Japan Industrial Standard
|Old JIS symbol|
The Japanese Industrial Standards ( JIS , Japanese 日本 産業 規格 , Nihon Sangyō Kikaku ) determine the standards that are used in Japan for industrial activities. The standardization process is coordinated by the Japanese Industrial Standards Committee and the standards are published by the Japanese Standards Association .
In the Meiji period , private companies were responsible for setting standards. On the government side, standards and specifications were mainly used in procurement for certain goods such as armaments.
These standards were first merged into one official standard (the old JES) in 1921. During the Second World War , these standards were simplified to meet the increased demand.
The current Japanese Standards Association was formed in 1945 after the defeat of Japan, and a year later the new regulations of the Japanese Industrial Standards Committee were promulgated.
The legal basis for today's Japanese Industrial Standards (JIS) is the Industrial Standardization Law, enacted in 1949.
Together with the revised version of this law in 2004, the JIS mark, which is used to certify products, was also changed. The new symbol has been in use since October 1, 2005 and is supposed to have replaced the old one by October 1, 2008. The old JIS mark may only be used during the transition period until September 30, 2008. Manufacturers receive permission to use the new symbol when a new certification application is approved or when an old certification is renewed.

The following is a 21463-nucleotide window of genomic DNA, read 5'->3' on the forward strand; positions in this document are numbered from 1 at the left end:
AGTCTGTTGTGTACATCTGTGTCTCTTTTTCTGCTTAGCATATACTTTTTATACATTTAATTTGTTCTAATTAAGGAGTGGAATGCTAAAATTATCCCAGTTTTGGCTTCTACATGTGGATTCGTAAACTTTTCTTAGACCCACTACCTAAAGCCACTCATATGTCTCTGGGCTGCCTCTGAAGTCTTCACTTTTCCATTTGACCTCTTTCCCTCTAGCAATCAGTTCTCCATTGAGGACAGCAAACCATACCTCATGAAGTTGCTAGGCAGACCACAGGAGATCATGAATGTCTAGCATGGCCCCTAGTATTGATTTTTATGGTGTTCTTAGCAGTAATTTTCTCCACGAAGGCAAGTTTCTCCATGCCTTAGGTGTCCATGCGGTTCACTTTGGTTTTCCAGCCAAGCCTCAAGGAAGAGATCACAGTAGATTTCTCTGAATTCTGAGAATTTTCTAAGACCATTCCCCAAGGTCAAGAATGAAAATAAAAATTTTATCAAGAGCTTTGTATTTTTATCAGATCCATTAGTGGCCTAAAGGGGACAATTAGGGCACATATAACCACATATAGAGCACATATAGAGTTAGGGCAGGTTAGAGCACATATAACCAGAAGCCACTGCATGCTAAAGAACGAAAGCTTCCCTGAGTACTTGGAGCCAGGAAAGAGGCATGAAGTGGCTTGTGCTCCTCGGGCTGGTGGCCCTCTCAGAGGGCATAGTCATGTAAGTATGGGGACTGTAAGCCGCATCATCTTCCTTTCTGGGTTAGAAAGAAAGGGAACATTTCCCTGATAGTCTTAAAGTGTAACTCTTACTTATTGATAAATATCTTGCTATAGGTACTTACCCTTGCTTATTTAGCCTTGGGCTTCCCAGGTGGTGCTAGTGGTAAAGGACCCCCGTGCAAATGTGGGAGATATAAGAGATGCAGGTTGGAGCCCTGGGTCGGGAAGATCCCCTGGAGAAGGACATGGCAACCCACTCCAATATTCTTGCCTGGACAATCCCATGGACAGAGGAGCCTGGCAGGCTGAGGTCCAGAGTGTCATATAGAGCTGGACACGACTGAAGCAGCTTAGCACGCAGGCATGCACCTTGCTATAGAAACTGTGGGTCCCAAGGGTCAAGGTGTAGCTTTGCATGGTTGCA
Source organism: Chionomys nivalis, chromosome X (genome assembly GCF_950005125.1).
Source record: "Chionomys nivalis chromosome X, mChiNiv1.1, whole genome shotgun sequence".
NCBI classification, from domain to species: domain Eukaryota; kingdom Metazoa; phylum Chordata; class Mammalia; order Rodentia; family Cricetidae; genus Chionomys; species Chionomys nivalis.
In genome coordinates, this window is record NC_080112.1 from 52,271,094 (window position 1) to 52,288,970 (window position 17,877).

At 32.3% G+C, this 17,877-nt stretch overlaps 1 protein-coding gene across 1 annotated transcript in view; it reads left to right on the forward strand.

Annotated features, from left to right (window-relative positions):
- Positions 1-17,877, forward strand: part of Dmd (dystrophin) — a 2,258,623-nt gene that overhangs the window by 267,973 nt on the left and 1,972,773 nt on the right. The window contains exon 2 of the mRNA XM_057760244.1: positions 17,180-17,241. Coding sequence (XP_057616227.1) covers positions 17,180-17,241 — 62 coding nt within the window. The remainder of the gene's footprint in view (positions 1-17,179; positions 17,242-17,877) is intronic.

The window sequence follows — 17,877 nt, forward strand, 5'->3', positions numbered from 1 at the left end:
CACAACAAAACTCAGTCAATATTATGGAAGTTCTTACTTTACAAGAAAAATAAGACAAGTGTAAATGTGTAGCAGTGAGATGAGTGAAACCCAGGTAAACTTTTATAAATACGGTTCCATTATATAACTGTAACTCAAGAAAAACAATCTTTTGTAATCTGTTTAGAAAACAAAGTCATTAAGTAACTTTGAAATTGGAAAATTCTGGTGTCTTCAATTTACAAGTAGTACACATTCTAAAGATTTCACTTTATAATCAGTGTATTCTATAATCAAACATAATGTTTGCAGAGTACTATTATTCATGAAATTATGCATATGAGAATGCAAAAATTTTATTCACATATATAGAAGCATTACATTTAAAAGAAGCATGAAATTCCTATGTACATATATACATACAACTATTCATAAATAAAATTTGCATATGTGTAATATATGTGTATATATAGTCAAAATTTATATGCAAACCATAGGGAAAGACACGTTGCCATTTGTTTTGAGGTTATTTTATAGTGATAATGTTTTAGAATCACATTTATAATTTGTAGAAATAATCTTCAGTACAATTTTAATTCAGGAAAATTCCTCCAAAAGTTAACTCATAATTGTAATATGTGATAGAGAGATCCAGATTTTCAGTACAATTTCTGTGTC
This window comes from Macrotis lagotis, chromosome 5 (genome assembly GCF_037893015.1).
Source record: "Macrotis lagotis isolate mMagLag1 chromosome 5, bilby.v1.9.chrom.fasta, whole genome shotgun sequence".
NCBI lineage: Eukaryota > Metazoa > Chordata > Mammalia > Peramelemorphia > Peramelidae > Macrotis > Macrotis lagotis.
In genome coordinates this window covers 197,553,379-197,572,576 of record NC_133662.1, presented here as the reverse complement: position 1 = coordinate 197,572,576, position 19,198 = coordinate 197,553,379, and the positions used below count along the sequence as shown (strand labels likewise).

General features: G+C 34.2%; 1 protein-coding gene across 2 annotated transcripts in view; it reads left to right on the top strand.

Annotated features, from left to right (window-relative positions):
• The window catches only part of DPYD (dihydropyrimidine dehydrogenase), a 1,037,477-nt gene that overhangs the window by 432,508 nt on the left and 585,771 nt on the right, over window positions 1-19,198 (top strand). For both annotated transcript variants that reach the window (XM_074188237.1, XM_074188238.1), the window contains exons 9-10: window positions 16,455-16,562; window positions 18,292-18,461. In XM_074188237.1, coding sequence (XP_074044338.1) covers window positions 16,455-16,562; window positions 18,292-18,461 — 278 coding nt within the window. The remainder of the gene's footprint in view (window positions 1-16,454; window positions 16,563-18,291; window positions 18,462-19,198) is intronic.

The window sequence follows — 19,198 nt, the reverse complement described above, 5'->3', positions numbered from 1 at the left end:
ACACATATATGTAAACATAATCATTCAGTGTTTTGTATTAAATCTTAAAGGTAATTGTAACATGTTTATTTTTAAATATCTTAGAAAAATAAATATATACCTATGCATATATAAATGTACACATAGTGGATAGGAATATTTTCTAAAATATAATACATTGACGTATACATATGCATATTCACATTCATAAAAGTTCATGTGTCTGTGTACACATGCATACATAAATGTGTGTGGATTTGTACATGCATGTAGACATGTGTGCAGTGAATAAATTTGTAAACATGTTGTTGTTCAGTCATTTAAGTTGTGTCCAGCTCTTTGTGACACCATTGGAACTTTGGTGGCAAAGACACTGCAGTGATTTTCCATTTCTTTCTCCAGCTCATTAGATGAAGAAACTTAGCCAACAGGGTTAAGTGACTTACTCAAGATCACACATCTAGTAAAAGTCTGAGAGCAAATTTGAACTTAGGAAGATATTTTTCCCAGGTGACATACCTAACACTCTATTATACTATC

Classification and numbering
The names of the standards follow the form “JIS A bbbb: yyyy”. Here is A for a letter that specifies the area of standards (see list), followed by four (or five in some standards, the ISO norms correspond) digits and the year of publication.
The different areas of JIS are:
- A - Civil engineering and architecture
- B - mechanical engineering
- C - electronics and electrical engineering
- D - automobile manufacturing
- E - railway construction
- F - shipbuilding
- G - Ferrous materials and metallurgy
- H - Non-ferrous materials and metallurgy
- K - chemical engineering
- L - textiles
- M - mining
- P - paper and pulp
- Q - management system
- R - ceramic
- S - domestic goods
- T - Medical equipment and safety devices
- W - aeronautical engineering
- X - information processing
- Z - miscellaneous